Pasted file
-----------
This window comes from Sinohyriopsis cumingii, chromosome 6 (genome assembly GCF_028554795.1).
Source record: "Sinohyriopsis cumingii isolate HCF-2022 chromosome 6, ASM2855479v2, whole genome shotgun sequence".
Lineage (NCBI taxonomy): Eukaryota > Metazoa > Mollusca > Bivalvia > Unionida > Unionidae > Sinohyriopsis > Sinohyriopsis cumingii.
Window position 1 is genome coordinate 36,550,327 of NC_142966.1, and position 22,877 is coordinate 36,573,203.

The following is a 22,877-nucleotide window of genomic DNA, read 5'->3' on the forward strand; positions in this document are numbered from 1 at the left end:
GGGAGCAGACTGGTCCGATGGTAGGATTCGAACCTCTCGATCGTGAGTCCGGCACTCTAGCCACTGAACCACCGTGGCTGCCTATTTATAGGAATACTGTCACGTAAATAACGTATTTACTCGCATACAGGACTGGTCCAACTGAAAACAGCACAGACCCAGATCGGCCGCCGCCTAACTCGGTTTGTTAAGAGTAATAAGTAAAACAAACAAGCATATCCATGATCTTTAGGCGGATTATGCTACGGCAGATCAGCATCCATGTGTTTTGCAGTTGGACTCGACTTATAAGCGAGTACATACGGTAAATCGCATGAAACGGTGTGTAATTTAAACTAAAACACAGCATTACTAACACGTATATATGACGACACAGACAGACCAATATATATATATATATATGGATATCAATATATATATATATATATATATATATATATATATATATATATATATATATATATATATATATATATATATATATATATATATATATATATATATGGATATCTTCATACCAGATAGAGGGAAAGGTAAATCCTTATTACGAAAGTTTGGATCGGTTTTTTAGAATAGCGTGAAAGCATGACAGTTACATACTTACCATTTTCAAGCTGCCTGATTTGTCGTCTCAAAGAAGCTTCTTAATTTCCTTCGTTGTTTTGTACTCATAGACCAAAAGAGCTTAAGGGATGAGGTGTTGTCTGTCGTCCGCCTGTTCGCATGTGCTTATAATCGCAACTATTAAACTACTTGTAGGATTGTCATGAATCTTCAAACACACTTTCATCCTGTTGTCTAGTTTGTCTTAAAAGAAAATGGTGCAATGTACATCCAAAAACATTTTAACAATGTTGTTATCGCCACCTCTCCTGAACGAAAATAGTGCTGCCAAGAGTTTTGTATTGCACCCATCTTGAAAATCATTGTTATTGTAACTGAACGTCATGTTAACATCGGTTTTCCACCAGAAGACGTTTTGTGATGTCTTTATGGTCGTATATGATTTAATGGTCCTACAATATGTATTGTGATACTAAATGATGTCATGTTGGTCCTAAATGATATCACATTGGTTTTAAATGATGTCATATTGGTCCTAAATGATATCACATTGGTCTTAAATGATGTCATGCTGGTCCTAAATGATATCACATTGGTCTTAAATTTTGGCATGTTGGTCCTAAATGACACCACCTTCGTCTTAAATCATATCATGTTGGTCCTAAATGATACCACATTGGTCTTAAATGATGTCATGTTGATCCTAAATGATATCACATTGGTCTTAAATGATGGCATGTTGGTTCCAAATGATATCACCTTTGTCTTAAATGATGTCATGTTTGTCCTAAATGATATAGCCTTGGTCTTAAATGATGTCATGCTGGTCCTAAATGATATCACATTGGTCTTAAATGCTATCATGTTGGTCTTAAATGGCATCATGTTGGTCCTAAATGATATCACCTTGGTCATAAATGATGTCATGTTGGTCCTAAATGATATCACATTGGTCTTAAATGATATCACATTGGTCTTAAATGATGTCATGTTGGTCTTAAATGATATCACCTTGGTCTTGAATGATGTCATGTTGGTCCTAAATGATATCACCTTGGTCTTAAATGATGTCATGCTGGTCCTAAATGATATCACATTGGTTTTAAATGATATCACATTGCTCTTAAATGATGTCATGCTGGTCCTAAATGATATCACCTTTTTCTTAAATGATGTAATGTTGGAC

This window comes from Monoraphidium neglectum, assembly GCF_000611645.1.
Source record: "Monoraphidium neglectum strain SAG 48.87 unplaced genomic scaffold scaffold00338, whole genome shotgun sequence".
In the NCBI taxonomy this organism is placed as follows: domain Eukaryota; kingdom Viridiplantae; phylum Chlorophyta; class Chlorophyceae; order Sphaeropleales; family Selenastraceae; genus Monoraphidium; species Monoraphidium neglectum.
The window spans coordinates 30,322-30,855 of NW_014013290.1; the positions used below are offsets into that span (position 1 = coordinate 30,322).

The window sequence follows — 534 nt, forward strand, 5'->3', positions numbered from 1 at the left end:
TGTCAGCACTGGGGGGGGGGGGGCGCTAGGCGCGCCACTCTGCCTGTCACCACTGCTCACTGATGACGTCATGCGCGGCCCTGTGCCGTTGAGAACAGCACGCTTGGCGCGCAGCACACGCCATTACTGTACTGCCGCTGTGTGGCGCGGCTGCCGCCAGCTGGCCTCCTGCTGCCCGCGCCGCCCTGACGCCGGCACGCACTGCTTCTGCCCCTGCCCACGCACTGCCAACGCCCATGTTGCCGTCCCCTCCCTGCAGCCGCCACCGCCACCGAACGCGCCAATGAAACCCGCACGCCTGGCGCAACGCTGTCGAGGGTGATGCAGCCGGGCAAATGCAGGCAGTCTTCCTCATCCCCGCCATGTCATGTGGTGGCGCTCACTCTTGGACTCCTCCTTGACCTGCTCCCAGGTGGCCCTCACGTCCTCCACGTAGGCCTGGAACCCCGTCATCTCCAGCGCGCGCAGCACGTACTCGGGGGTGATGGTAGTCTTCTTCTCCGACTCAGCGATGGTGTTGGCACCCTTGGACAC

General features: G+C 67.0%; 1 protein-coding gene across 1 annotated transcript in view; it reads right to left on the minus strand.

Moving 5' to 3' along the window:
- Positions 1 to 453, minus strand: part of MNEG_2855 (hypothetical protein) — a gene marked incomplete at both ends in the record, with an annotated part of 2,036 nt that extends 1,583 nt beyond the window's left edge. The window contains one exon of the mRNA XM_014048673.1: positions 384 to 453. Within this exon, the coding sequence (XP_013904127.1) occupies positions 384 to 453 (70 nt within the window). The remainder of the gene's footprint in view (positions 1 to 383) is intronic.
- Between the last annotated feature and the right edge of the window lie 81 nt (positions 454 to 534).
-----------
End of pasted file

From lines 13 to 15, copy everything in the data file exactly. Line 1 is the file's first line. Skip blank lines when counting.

General features: G+C 67.0%; 1 protein-coding gene across 1 annotated transcript in view; it reads right to left on the minus strand.

Moving 5' to 3' along the window:
- Positions 1 to 453, minus strand: part of MNEG_2855 (hypothetical protein) — a gene marked incomplete at both ends in the record, with an annotated part of 2,036 nt that extends 1,583 nt beyond the window's left edge. The window contains one exon of the mRNA XM_014048673.1: positions 384 to 453. Within this exon, the coding sequence (XP_013904127.1) occupies positions 384 to 453 (70 nt within the window). The remainder of the gene's footprint in view (positions 1 to 383) is intronic.